“People are willing to pay for good service,” Tambunting said. “But if you have worn down tracks, open train doors, and broken elevators at the stations, it becomes unfair to ask passengers to pay more for the same kind of poor service.”

Tambunting said he is backing the scheduled probe of the fare hike by the House committee on transportation.

Abaya said his department would pursue the P53.9 billion equity buyout of the MRT-3 despite the Senate’s rejection of an item on the 2015 budget for that purpose.

Abaya said his agency would review the final form of the 2015 General Appropriations Act and determine how it could proceed with the takeover of the 16.9-kilometer line stretching along Edsa from North Ave. in Quezon City to Taft Ave. in Pasay City.

“We have to see the final form of the [2015] budget and we’ll see what our options are,” Abaya said.

Abaya said the agency was looking at “more of a legal approach to things” for the buyout plan, after President Benigno Aquino III issued a directive to execute the government’s takeover of the project.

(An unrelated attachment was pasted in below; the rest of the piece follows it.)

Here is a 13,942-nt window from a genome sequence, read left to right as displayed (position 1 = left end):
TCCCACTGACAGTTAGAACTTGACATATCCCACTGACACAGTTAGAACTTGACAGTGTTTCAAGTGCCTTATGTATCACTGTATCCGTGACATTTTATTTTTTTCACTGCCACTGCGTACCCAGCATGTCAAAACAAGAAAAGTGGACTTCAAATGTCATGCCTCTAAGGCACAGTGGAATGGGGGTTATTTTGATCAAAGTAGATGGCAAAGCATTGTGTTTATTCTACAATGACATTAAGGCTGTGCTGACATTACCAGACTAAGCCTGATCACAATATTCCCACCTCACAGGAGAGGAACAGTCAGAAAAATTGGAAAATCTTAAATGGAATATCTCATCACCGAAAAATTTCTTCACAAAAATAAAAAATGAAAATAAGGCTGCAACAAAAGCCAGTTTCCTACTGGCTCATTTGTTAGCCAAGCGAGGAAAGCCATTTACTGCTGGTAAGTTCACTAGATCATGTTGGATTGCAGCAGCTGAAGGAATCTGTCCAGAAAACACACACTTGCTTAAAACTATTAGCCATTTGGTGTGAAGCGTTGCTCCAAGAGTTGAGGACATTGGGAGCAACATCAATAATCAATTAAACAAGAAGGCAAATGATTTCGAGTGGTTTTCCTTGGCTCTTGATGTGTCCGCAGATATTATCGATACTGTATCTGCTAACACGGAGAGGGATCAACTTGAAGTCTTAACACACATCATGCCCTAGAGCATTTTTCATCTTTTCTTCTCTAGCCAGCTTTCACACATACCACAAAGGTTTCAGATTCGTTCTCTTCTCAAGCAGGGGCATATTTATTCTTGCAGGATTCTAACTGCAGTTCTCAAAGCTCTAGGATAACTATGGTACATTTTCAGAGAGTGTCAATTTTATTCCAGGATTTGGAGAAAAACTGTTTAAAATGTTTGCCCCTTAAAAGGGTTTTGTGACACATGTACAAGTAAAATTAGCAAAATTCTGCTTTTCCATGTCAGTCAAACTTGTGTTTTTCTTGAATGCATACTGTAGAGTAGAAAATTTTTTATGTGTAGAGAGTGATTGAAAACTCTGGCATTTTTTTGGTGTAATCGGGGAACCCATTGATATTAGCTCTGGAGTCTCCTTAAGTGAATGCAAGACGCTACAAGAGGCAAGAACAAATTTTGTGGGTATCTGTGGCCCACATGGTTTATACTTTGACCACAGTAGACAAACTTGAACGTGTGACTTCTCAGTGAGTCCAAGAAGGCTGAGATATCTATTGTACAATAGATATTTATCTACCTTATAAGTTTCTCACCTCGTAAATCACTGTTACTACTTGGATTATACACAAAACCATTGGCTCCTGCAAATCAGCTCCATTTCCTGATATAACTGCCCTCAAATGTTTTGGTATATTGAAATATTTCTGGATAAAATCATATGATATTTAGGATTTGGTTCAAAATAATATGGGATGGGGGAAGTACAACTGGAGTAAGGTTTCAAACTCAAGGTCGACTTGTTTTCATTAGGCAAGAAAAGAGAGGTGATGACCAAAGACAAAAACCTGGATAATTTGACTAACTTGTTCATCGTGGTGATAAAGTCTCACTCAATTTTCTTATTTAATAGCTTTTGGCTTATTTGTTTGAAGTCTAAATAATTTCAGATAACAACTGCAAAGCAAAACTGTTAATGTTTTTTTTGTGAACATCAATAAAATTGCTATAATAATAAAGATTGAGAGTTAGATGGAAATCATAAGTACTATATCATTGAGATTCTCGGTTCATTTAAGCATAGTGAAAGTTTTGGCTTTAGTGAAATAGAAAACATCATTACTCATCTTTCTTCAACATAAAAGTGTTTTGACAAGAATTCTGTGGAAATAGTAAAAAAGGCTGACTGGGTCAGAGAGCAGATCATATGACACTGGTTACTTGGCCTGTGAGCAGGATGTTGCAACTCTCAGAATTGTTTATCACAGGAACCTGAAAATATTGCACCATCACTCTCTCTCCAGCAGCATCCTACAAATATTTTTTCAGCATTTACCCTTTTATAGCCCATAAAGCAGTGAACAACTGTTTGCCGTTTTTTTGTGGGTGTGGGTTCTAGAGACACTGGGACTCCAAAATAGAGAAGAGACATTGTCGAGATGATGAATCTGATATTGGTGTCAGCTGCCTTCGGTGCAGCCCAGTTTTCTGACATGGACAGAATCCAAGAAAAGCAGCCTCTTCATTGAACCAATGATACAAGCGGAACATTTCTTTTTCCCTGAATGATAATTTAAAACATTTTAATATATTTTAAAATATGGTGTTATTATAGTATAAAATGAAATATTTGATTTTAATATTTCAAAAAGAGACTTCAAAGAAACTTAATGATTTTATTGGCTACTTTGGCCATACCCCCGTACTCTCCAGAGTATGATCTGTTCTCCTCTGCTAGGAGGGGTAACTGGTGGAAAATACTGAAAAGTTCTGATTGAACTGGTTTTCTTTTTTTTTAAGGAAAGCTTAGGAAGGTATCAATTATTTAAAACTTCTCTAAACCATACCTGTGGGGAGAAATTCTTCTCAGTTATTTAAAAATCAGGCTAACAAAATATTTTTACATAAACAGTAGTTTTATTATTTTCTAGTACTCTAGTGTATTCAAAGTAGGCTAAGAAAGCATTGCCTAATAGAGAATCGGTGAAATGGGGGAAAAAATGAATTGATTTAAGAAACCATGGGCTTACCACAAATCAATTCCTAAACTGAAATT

“Yes. How could we not? There’s an EO, which is basically a directive from the President that DOTC, DOF execute this,” he said.

A labor group meanwhile lammed the administration for removing the P10 billion subsidy for train riders and its decision to raise train fares by as much as 87 percent.

“Clearly there is a tale of inequality in this issue,” said the Partido ng Manggagawa. “First, the fare hike, as admitted by Secretary Abaya himself, is meant not for service upgrade but mainly for debt payments to an onerous contract with a private concessionaire. Second, the budget cut is imposed against poor commuters while travel budget for public officials keeps on increasing,” said PM spokesman Wilson Fortaleza.

Fortaleza said that based on available data the MRT and LRT systems carry an estimated load of 500 million riders every year mostly from the working class. A market survey done by Nielsen in 2009 showed blue collar workers comprising 41 percent of train riders.